• even if the documents could be considered an expert report, they were so deficient that they were no report at all because (a) they did not contain a physician's causation opinion, (b) Benbow, Thomas, and the ALJ are not qualified to opine about the standard of care and breach, and (c) even if they are qualified, their opinions about the standard of care and breach are conclusory;
• Dr. Lumpkins's report is deficient as to L.M.'s vicarious liability claim because her causation opinion is conclusory and she improperly relied on Benbow's, Thomas's, and the ALJ's causation opinions contained in the first proffered report; and
• because Dr. Lumpkins's report is deficient as to vicarious liability and because neither the original report nor Dr. Lumpkins's report addressed any direct liability claims against MCA, L.M. failed to file an adequate expert report on any of her claims.

         Because L.M. has not argued in this court or the trial court that her allegations against MCA do not fall within chapter 74's scope, we will review only whether the trial court abused its discretion by denying MCA's second motion to dismiss under section 74.351's applicable law. See, e.g., Loaisiga v. Cerda, 379 S.W.3d 248, 257 (Tex. 2012) (setting out three-part test for rebutting presumption that claim against health care provider is a section 74.351 health care liability claim); Murphy v. Russell, 167 S.W.3d 835, 838-39 (Tex. 2005) (holding that medical battery claim required expert report under former article 4590i because expert testimony necessary regarding whether health care provider had any reasons for performing unconsented-to procedure that did not breach standard of care); T.C. v. Kayass, No. 02-16-00248-CV, 2017 WL 5180773, at *2, *6 (Tex. App.--Fort Worth Nov. 9, 2017, no pet.) (holding that claim against doctor for alleged sexual assault of mother during her children's appointment was not a health care liability claim for which an expert report must be filed); Appell v. Muguerza, 329 S.W.3d 104, 109-13 (Tex. App.--Houston [14th Dist.] 2010, pet. denied) (concluding that part of claim sounding only in assault was not a health care liability claim for which an expert report is required but also citing cases holding that alleged sexual assaults of patients during course of medical examination were inseparable from rendition of medical care), abrogated in part on other grounds by Tex. W. Oaks Hosp. v. Williams, 371 S.W.3d 171, 184-86 (Tex. 2012); Vanderwerff v. Beathard, 239 S.W.3d 406, 409 (Tex. App.--Dallas 2007, no pet.) (concluding that expert report was required in claim that chiropractor sexually touched patient during examination when expert testimony was necessary to establish proper standard of care for examination for patient's particular complaint).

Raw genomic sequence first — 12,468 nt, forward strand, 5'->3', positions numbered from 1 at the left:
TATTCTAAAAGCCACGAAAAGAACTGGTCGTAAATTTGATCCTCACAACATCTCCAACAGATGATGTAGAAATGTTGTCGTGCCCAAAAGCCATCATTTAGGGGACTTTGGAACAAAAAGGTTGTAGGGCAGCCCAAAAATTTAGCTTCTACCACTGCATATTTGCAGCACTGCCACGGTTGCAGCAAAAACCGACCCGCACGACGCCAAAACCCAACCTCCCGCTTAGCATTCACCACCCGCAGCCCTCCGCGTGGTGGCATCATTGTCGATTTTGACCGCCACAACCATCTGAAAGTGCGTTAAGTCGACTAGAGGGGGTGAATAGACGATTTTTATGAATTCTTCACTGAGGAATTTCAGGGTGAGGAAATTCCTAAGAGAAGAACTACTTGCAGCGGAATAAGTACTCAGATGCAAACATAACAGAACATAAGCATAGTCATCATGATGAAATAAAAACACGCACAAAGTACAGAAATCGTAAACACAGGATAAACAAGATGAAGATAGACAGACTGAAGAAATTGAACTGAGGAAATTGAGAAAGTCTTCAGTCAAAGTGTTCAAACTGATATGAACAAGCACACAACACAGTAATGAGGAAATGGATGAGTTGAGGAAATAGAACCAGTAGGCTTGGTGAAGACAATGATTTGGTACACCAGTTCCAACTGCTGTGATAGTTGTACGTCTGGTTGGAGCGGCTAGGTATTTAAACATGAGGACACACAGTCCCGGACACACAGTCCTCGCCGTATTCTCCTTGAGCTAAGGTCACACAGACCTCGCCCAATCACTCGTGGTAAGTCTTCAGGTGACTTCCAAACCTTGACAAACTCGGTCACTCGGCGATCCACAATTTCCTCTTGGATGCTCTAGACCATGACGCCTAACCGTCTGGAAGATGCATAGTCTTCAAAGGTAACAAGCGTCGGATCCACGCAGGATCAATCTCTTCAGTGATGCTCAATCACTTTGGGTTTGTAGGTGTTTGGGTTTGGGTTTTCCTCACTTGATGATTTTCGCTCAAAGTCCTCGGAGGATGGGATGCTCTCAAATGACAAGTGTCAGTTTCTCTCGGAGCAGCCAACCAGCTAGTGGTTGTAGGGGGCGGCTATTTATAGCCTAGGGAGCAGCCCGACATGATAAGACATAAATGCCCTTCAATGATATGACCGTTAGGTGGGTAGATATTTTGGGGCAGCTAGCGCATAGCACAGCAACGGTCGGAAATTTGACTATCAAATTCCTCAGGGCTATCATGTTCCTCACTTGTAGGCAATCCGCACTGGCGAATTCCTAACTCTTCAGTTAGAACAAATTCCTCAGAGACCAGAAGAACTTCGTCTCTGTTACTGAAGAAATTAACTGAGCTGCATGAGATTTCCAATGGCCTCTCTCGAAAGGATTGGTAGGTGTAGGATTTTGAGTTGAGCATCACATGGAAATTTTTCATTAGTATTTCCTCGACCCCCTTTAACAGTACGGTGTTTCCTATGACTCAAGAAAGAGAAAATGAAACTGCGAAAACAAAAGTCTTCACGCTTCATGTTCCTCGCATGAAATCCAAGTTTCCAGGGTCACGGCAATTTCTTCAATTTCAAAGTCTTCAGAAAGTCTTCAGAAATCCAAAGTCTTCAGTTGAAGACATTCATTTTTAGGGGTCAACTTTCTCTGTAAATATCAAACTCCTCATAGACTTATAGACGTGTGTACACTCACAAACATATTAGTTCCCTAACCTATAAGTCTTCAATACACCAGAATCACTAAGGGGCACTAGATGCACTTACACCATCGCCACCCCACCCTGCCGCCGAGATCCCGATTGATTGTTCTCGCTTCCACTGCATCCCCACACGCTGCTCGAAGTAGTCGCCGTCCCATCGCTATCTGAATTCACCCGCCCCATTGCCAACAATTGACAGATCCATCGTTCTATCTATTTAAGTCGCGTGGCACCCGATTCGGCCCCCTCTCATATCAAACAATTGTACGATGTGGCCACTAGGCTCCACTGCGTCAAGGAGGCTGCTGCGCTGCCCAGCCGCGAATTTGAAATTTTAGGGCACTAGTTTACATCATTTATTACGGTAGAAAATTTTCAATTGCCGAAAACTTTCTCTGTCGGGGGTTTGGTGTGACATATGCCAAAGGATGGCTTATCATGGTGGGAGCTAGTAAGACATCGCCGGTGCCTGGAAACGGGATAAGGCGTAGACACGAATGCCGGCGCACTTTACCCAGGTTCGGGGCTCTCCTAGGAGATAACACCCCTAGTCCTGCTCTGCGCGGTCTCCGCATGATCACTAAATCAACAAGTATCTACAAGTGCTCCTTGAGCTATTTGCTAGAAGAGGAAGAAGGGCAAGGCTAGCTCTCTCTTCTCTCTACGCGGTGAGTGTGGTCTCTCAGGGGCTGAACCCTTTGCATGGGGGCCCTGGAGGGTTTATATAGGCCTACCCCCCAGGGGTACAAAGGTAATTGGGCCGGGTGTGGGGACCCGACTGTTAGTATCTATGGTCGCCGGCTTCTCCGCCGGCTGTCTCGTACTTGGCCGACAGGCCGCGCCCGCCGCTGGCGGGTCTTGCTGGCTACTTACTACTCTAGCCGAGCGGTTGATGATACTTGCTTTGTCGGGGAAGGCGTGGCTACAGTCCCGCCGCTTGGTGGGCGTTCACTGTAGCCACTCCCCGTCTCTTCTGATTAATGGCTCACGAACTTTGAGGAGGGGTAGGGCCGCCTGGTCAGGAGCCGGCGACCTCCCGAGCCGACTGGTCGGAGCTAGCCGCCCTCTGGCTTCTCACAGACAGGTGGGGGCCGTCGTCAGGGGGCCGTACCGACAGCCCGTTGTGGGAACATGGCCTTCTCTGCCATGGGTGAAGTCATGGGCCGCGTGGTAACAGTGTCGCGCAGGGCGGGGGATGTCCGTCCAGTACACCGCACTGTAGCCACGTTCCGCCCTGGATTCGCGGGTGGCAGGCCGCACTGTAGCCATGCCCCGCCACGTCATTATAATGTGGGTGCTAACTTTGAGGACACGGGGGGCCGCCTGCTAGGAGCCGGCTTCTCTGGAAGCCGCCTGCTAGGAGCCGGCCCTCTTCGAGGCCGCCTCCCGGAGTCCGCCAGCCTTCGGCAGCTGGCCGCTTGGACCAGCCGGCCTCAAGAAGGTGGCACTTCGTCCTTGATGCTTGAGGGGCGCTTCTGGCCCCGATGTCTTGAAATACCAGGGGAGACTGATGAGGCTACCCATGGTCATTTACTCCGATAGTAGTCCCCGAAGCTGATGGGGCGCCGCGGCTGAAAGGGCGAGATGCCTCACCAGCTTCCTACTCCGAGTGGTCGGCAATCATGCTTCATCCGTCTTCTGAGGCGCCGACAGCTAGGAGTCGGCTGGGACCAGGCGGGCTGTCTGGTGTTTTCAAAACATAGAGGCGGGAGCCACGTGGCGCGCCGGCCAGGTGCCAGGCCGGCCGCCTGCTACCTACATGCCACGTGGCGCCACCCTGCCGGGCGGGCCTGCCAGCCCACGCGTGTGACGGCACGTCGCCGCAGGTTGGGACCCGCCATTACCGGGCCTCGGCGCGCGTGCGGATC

We review a trial court's denial of a motion to dismiss under section 74.351(b) for an abuse of discretion. Van Ness v. ETMC First Physicians, 461 S.W.3d 140, 142 (Tex. 2015); Am. Transitional Care Ctrs. of Tex., Inc. v. Palacios, 46 S.W.3d 873, 877 (Tex. 2001). A trial court abuses its discretion if the court acts without reference to any guiding rules or principles, that is, if the act is arbitrary or unreasonable. Low v. Henry, 221 S.W.3d 609, 614 (Tex. 2007); Cire v. Cummings, 134 S.W.3d 835, 838-39 (Tex. 2004). An appellate court cannot conclude that a trial court abused its discretion merely because the appellate court would have ruled differently in the same circumstances. Low, 221 S.W.3d at 620; E.I. du Pont de Nemours & Co. v. Robinson, 923 S.W.2d 549, 558 (Tex. 1995).

         III. L.M.'s First Report Was Deficient But Curable

         MCA's issue on appeal includes several complaints related to its alternative argument in its second motion to dismiss: that the documents L.M. filed as her original expert report were so deficient that they constituted no report at all and that the trial court therefore erred by extending the time for her to file a report to correct the deficiencies. A complaint that a report is so deficient that it is tantamount to no report at all is immediately appealable upon the trial court's denial of a motion to dismiss raising that ground even if the plaintiff has already filed an amended report in accordance with an order extending the time to do so. See Scoresby v. Santillan, 346 S.W.3d 546, 555, 557 (Tex. 2011); In re Watkins, 279 S.W.3d 633, 634 (Tex. 2009) (orig. proceeding); Badiga v. Lopez, 274 S.W.3d 681, 684-85 (Tex. 2009); see also Tex. Civ. Prac. & Rem. Code Ann. ยงยง 51.014(a)(9), 74.351(b). Here, the trial court's October 26, 2016 order found the documents L.M. served as her first report deficient and granted L.M. thirty days to file a new report but ...